According to Israeli Prime Minister Ehud Olmert’s spokesman Mark Regev, the onslaught against the Gaza Strip over the past weekend has revitalized the cabinet, saying “there was an energy, a feeling that after so long of showing restraint we had finally acted.”
Indeed, as the attacks seem unlikely to unseat Hamas from the Gaza Strip, the body count being racked up is as much about restoring domestic and international face after the largely failed 2006 invasion of Lebanon. It’s already done much to repair the image of Labor Party head and Defense Minister Ehud Barak.
But it’s value on the front of deterrence is questionable, at best. The Gaza Strip is far from a difficult opponent for the heavily armed Israeli military, and what it will prove by killing hundreds of people in a densely populated sliver of land that has had little access to food or medicine for months now is unclear. It may have reinforced the notion that Israel is willing to kill enormous numbers of people for nebulous reasons: one of the few things that wasn’t in doubt after the Lebanon War.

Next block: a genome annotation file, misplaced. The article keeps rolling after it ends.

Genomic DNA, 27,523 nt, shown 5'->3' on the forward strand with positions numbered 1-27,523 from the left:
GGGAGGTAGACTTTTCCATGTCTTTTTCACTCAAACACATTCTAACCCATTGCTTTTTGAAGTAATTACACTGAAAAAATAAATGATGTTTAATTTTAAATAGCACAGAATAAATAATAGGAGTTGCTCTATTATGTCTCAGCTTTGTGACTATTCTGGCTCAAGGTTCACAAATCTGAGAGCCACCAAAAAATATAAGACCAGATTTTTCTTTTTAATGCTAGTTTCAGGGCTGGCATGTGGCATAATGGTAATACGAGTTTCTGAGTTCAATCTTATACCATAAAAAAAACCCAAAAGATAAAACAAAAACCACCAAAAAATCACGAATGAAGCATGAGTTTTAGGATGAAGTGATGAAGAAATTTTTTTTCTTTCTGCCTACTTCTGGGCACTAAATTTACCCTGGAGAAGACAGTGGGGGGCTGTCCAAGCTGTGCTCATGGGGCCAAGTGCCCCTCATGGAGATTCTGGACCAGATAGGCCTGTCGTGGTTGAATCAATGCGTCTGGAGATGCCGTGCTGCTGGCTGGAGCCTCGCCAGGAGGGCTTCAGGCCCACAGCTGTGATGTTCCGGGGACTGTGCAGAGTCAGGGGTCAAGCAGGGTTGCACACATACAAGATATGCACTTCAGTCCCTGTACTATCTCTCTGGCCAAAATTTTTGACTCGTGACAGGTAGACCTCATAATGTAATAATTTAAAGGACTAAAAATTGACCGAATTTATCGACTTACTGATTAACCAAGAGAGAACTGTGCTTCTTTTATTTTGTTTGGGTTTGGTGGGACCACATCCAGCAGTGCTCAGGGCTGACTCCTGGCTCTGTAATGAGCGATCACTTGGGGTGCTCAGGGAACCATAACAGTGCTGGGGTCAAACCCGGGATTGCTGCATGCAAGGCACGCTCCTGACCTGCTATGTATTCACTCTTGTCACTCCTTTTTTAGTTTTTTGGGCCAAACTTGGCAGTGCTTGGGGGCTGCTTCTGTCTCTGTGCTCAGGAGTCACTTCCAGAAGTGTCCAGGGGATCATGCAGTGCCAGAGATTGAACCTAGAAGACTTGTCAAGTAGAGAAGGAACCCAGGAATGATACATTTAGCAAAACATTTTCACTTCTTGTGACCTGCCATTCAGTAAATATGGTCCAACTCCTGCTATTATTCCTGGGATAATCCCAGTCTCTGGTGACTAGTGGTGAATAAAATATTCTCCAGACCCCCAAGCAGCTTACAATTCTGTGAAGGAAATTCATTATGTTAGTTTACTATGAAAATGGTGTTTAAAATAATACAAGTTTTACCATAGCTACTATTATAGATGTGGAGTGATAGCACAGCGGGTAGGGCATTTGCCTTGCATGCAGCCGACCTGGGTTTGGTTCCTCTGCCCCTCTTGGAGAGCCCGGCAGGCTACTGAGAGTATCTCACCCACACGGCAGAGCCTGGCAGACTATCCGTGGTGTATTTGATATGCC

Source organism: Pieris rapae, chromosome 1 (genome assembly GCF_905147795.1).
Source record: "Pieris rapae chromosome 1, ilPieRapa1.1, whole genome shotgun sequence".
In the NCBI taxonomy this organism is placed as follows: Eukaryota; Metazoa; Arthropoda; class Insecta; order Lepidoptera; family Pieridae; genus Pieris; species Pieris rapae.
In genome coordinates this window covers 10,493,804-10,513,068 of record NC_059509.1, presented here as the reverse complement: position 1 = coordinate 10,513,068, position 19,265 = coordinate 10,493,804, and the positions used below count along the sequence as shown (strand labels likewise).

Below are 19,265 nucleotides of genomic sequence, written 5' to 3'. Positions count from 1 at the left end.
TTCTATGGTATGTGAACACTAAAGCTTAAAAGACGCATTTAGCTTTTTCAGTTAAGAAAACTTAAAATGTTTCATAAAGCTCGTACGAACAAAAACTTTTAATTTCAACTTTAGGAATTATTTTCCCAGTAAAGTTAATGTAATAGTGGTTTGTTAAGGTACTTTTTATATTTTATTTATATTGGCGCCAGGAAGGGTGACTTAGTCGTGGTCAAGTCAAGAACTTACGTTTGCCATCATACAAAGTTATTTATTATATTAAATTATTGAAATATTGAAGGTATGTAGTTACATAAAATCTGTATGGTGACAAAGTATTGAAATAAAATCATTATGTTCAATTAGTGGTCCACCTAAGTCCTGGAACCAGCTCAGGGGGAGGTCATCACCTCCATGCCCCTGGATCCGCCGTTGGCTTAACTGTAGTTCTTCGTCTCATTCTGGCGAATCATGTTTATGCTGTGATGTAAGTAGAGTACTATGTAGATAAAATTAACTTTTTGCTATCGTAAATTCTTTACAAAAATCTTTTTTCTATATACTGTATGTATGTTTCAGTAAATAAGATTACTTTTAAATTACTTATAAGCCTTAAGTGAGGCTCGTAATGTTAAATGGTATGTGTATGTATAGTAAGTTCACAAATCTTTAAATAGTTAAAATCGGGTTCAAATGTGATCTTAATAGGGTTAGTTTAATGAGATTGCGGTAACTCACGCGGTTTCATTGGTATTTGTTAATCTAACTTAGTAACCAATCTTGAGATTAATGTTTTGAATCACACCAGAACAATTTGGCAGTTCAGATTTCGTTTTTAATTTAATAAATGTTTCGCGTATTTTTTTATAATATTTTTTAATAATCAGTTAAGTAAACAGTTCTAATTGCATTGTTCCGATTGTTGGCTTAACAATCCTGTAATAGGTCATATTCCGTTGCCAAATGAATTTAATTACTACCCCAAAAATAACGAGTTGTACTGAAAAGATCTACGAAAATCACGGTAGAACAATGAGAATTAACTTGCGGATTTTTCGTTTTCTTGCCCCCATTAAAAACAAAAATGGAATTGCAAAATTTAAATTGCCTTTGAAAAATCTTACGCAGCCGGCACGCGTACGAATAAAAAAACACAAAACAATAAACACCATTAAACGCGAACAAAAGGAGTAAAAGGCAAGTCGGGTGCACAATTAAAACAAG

What it has accomplished, rather, was to destroy what few peace talks Israel had going for them. The enormously significant early stages of peace talks with Syria were ended yesterday. Even the Fatah-run Palestinian Authority, which had hoped to use the Israeli attacks as a means to recover control of the Gaza Strip from rival Hamas, has suspended the US-sponsored talks to protest the high death tolls.
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